If a financial institution denies consumer credit or increases the charge for consumer credit, in whole or in part, because of certain information obtained from a party other than a consumer reporting agency, the institution must, at the time the adverse action is communicated to the consumer, clearly and accurately disclose to the consumer his or her right to make a written request for the reasons for the adverse action within sixty days. If the consumer timely makes such a written request, the institution must provide the reasons for the adverse action with a reasonable period of time. [15 USC § 1681m(b)(1)]

You do not mention the source used for denying the extension of credit. Keep in mind that the type of information covered by the disclosure requirement obtained from a party other than a consumer reporting agency, bearing upon the consumer’s creditworthiness, may include findings involving credit standing, credit capacity, character, general reputation, personal characteristics or mode of living. [Idem] But be careful in construing these types of information for an adverse action decision, so as to avoid claims relating to fair lending violations and certain UDAAP allegations, among other things.

Jonathan Foxx
Managing Director
Lenders Compliance Group

Thursday, September 6, 2018

Call Center Scripts

QUESTION
We recently got into trouble with our regulator due to our call center scripts. Based on their audit, they determined that our scripts were discriminatory. This happened even though we planned our scripts carefully and thought they would not cause violations. The on-site examiner is now requiring us to do call calibration. So, can you provide some kind of guidelines for call calibration?

ANSWER
I don’t mean to be immodest, but I really think you should contact us for detailed guidance. We are one of the few risk management firms in the country that have a practice area devoted to call calibration compliance. I strongly recommend that a financial institution get call calibration done periodically throughout the call center’s existence. This is an area of compliance just filled to the brim with potential regulatory violations!

First, a word about the purpose of call calibrations. When a financial institution provides call center contact with the public, it is critical to ensure that supervisors and agents do not cause compliance or procedural issues. This is not merely a matter of good customer service. And any contact with the public is subject to call calibration. Obviously, having consistency about products and services is an important factor in communicating knowledgeable responses. But, even one errant word or suggestion can cause a serious regulatory problem. If an examiner finds a pattern of violative statements, the road to an administrative action may quickly result. This is why calls should be screened by a monitoring firm for quality assurance, preferably a firm with considerable regulatory compliance expertise. The process of this screening is called call calibration. And the results of the screening are provided in a report.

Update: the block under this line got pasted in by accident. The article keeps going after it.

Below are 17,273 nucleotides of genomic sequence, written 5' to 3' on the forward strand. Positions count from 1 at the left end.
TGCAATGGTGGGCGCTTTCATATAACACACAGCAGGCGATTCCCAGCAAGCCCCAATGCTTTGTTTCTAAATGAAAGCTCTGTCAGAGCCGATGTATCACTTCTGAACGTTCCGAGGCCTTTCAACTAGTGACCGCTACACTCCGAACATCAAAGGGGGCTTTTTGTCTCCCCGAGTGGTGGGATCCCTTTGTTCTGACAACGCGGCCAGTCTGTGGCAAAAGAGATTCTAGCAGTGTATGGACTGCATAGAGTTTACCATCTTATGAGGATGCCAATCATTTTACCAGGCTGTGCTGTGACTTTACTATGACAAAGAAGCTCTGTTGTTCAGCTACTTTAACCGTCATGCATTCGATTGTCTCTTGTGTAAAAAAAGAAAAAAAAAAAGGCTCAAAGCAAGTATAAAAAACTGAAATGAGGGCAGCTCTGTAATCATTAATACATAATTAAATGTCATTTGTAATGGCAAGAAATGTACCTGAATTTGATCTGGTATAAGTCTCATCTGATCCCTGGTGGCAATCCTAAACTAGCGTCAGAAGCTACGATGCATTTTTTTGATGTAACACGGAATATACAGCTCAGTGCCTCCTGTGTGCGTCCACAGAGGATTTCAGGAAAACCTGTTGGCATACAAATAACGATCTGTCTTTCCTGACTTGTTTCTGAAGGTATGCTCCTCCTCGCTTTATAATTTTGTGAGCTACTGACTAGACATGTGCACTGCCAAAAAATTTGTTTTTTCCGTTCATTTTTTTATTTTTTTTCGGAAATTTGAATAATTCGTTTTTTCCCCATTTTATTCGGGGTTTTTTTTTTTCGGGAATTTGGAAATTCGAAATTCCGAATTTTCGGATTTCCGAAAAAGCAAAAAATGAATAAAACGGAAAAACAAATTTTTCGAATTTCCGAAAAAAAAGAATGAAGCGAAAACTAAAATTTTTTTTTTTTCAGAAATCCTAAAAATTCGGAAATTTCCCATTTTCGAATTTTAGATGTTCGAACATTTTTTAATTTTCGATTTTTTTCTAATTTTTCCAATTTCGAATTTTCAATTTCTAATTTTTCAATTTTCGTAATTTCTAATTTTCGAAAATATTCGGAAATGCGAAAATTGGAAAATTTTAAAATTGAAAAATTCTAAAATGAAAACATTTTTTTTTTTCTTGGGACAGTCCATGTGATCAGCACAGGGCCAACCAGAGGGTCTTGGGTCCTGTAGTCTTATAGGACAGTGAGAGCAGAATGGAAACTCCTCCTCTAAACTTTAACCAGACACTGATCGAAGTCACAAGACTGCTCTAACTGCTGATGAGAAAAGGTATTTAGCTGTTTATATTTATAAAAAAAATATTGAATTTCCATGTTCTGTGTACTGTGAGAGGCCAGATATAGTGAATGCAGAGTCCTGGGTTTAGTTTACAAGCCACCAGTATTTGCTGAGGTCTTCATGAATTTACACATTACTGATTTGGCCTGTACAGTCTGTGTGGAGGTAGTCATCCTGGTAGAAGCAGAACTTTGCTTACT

With respect to guidance, a creditor may not make any oral or written statement(s), in advertising or otherwise, to applicants or prospective applicants, where such statements could be construed to discourage on a prohibited basis a reasonable person from making or pursuing an application. Although the provisions of the Equal Credit Opportunity Act (ECOA) and Regulation B address persons who are applying for or have received an extension of credit, an "anti-discouraging rule" generally applies to prospective applicants. Many states watch call center activity, too, within the context of their regulatory frameworks.

Prohibited practices include:

1. A statement that the applicant should not bother to apply, after the applicant states that he or she is retired;

2. The use of words, symbols, models or other forms of communication in advertising that express, imply, or suggest a discriminatory preference or a policy of exclusion in violation of the ECOA; and,

3. The use of interview scripts that discourage applications on a prohibited basis. [12 CFR § 202.4(b); as CFR Supplement I to Part 202 – Official Staff Interpretations § 202.4(b)-1]

These are just a few prohibited practices. Call centers expose a financial institution to many more violations. Proper regulatory compliance guidance combined with appropriate procedures and detailed call calibration can provide considerable protection from regulatory challenges. If you want to contact us, we offer a free one-hour consultation to discuss these matters. CLICK HERE to arrange a conference.

Jonathan Foxx
Managing Director
Lenders Compliance Group